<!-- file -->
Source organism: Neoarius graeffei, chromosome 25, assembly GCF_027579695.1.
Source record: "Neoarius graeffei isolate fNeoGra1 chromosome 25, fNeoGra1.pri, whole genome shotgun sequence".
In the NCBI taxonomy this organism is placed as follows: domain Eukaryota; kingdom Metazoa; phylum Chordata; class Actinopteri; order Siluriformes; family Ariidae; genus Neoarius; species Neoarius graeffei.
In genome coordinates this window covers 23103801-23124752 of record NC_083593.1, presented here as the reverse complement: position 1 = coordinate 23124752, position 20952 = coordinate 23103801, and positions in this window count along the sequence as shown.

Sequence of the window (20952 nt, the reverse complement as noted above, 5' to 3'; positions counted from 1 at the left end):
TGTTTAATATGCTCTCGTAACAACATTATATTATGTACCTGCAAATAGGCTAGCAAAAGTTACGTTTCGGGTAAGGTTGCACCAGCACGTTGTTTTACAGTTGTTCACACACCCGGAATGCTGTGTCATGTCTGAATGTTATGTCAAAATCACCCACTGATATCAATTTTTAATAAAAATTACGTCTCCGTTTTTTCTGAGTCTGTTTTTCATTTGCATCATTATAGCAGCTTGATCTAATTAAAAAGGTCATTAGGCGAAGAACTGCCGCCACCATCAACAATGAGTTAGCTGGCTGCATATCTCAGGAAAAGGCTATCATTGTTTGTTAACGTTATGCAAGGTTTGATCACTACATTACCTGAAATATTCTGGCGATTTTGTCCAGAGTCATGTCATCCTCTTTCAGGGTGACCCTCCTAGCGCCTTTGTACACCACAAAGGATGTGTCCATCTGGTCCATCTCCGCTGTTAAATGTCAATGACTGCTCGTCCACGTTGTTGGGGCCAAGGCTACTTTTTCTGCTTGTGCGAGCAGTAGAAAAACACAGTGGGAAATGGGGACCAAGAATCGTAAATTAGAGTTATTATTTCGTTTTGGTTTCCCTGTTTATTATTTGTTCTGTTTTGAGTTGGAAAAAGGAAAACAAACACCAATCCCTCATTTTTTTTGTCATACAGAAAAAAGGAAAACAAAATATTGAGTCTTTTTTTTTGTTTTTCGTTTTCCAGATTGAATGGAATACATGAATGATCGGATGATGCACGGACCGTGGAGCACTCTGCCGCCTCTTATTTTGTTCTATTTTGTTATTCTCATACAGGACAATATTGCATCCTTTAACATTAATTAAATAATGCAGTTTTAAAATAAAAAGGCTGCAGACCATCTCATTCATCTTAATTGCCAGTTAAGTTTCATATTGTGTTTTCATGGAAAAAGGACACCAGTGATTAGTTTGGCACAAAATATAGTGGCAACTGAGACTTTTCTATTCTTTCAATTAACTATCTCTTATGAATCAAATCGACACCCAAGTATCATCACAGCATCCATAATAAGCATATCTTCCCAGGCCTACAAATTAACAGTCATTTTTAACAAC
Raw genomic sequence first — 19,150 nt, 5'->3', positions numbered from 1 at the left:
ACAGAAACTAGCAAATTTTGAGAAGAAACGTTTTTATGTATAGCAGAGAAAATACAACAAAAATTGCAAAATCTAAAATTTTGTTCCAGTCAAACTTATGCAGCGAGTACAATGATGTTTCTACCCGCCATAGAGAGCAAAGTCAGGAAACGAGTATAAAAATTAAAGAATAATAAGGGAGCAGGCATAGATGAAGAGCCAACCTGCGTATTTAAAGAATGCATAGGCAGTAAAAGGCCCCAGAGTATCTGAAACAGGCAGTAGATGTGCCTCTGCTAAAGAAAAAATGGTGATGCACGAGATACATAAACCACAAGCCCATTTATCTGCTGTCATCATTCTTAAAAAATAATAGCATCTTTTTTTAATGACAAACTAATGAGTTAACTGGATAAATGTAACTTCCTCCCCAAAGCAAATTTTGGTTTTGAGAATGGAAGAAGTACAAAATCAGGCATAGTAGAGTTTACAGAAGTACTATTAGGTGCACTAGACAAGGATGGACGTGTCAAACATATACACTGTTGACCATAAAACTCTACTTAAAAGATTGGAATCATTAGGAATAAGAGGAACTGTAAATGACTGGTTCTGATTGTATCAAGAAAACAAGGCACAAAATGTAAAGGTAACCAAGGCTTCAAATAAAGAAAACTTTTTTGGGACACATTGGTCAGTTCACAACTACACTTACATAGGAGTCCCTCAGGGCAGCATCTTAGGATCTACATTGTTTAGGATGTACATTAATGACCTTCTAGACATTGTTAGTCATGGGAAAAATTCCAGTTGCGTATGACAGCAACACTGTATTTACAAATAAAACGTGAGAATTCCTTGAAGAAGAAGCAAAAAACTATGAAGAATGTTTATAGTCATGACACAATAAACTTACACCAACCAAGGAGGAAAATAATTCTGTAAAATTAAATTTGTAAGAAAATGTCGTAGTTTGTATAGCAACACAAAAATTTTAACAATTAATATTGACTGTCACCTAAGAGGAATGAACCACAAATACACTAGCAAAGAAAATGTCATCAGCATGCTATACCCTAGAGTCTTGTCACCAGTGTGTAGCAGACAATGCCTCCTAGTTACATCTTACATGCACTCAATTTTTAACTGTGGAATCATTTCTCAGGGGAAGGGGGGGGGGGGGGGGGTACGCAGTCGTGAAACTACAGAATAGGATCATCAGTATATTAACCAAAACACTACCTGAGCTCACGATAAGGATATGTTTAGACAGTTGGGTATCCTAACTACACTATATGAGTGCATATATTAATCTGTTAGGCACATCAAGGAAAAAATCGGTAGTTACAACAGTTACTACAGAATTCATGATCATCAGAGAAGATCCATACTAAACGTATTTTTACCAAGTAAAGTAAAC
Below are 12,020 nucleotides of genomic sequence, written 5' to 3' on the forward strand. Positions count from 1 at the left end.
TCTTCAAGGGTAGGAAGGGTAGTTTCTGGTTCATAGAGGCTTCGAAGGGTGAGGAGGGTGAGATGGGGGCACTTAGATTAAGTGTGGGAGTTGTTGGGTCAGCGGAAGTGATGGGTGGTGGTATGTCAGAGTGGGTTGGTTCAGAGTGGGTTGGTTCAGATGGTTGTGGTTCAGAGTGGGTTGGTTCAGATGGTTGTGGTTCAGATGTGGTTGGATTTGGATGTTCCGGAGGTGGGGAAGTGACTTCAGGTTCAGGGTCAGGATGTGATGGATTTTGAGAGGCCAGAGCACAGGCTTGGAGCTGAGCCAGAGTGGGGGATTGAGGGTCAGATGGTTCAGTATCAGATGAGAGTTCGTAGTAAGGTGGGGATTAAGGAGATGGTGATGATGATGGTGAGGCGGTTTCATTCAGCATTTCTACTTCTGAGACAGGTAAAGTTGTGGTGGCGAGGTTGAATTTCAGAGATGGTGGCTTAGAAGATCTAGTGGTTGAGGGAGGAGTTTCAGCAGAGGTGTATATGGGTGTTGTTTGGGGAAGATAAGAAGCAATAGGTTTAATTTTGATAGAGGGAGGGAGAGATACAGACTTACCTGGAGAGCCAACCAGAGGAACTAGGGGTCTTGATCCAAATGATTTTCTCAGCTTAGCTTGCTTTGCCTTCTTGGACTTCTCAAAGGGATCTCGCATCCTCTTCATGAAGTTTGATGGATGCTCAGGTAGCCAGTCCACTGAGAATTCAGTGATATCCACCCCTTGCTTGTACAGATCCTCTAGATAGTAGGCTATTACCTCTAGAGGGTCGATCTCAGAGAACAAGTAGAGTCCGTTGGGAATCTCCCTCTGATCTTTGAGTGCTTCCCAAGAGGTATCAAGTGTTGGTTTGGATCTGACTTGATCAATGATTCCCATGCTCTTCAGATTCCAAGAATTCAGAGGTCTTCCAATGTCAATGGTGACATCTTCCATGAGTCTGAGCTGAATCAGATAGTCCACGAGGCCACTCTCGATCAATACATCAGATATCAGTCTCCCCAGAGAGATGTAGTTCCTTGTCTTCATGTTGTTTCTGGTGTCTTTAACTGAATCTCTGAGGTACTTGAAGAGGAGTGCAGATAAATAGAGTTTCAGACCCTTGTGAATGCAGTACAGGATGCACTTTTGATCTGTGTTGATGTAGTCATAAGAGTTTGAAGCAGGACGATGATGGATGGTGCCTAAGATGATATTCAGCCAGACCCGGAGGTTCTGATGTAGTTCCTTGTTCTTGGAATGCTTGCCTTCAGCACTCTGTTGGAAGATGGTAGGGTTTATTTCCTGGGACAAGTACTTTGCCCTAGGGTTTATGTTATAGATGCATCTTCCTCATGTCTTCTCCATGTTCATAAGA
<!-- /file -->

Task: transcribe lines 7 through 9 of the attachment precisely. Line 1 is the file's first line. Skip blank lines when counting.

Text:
Raw genomic sequence first — 19,150 nt, 5'->3', positions numbered from 1 at the left:
ACAGAAACTAGCAAATTTTGAGAAGAAACGTTTTTATGTATAGCAGAGAAAATACAACAAAAATTGCAAAATCTAAAATTTTGTTCCAGTCAAACTTATGCAGCGAGTACAATGATGTTTCTACCCGCCATAGAGAGCAAAGTCAGGAAACGAGTATAAAAATTAAAGAATAATAAGGGAGCAGGCATAGATGAAGAGCCAACCTGCGTATTTAAAGAATGCATAGGCAGTAAAAGGCCCCAGAGTATCTGAAACAGGCAGTAGATGTGCCTCTGCTAAAGAAAAAATGGTGATGCACGAGATACATAAACCACAAGCCCATTTATCTGCTGTCATCATTCTTAAAAAATAATAGCATCTTTTTTTAATGACAAACTAATGAGTTAACTGGATAAATGTAACTTCCTCCCCAAAGCAAATTTTGGTTTTGAGAATGGAAGAAGTACAAAATCAGGCATAGTAGAGTTTACAGAAGTACTATTAGGTGCACTAGACAAGGATGGACGTGTCAAACATATACACTGTTGACCATAAAACTCTACTTAAAAGATTGGAATCATTAGGAATAAGAGGAACTGTAAATGACTGGTTCTGATTGTATCAAGAAAACAAGGCACAAAATGTAAAGGTAACCAAGGCTTCAAATAAAGAAAACTTTTTTGGGACACATTGGTCAGTTCACAACTACACTTACATAGGAGTCCCTCAGGGCAGCATCTTAGGATCTACATTGTTTAGGATGTACATTAATGACCTTCTAGACATTGTTAGTCATGGGAAAAATTCCAGTTGCGTATGACAGCAACACTGTATTTACAAATAAAACGTGAGAATTCCTTGAAGAAGAAGCAAAAAACTATGAAGAATGTTTATAGTCATGACACAATAAACTTACACCAACCAAGGAGGAAAATAATTCTGTAAAATTAAATTTGTAAGAAAATGTCGTAGTTTGTATAGCAACACAAAAATTTTAACAATTAATATTGACTGTCACCTAAGAGGAATGAACCACAAATACACTAGCAAAGAAAATGTCATCAGCATGCTATACCCTAGAGTCTTGTCACCAGTGTGTAGCAGACAATGCCTCCTAGTTACATCTTACATGCACTCAATTTTTAACTGTGGAATCATTTCTCAGGGGAAGGGGGGGGGGGGGGGGGTACGCAGTCGTGAAACTACAGAATAGGATCATCAGTATATTAACCAAAACACTACCTGAGCTCACGATAAGGATATGTTTAGACAGTTGGGTATCCTAACTACACTATATGAGTGCATATATTAATCTGTTAGGCACATCAAGGAAAAAATCGGTAGTTACAACAGTTACTACAGAATTCATGATCATCAGAGAAGATCCATACTAAACGTATTTTTACCAAGTAAAGTAAAC
Below are 12,020 nucleotides of genomic sequence, written 5' to 3' on the forward strand. Positions count from 1 at the left end.